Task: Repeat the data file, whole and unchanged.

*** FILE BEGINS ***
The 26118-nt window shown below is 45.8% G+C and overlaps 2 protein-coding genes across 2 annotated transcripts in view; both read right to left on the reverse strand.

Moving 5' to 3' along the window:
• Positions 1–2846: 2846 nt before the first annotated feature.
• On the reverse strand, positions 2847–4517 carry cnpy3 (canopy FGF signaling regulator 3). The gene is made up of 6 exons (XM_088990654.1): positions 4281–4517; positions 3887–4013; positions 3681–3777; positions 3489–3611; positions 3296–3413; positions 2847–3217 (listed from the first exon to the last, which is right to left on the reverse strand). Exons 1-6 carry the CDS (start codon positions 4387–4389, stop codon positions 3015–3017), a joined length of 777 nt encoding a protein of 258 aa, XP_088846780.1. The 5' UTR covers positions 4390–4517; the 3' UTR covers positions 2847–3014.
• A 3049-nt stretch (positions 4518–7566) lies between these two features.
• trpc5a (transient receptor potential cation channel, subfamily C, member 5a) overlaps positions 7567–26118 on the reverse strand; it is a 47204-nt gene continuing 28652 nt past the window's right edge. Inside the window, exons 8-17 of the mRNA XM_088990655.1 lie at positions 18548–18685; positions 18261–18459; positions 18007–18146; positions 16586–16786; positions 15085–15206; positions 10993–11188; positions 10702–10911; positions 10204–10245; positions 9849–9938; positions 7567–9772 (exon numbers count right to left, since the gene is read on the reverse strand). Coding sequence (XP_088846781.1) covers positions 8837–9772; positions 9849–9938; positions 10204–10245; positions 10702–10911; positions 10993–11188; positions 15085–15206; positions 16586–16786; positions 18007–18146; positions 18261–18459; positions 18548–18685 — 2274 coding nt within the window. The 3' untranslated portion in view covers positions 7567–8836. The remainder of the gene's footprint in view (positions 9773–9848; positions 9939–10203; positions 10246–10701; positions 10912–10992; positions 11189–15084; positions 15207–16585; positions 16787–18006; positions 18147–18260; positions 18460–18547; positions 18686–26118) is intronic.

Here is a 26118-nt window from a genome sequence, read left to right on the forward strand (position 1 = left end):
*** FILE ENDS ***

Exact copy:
The 26118-nt window shown below is 45.8% G+C and overlaps 2 protein-coding genes across 2 annotated transcripts in view; both read right to left on the reverse strand.

Moving 5' to 3' along the window:
• Positions 1–2846: 2846 nt before the first annotated feature.
• On the reverse strand, positions 2847–4517 carry cnpy3 (canopy FGF signaling regulator 3). The gene is made up of 6 exons (XM_088990654.1): positions 4281–4517; positions 3887–4013; positions 3681–3777; positions 3489–3611; positions 3296–3413; positions 2847–3217 (listed from the first exon to the last, which is right to left on the reverse strand). Exons 1-6 carry the CDS (start codon positions 4387–4389, stop codon positions 3015–3017), a joined length of 777 nt encoding a protein of 258 aa, XP_088846780.1. The 5' UTR covers positions 4390–4517; the 3' UTR covers positions 2847–3014.
• A 3049-nt stretch (positions 4518–7566) lies between these two features.
• trpc5a (transient receptor potential cation channel, subfamily C, member 5a) overlaps positions 7567–26118 on the reverse strand; it is a 47204-nt gene continuing 28652 nt past the window's right edge. Inside the window, exons 8-17 of the mRNA XM_088990655.1 lie at positions 18548–18685; positions 18261–18459; positions 18007–18146; positions 16586–16786; positions 15085–15206; positions 10993–11188; positions 10702–10911; positions 10204–10245; positions 9849–9938; positions 7567–9772 (exon numbers count right to left, since the gene is read on the reverse strand). Coding sequence (XP_088846781.1) covers positions 8837–9772; positions 9849–9938; positions 10204–10245; positions 10702–10911; positions 10993–11188; positions 15085–15206; positions 16586–16786; positions 18007–18146; positions 18261–18459; positions 18548–18685 — 2274 coding nt within the window. The 3' untranslated portion in view covers positions 7567–8836. The remainder of the gene's footprint in view (positions 9773–9848; positions 9939–10203; positions 10246–10701; positions 10912–10992; positions 11189–15084; positions 15207–16585; positions 16787–18006; positions 18147–18260; positions 18460–18547; positions 18686–26118) is intronic.

Here is a 26118-nt window from a genome sequence, read left to right on the forward strand (position 1 = left end):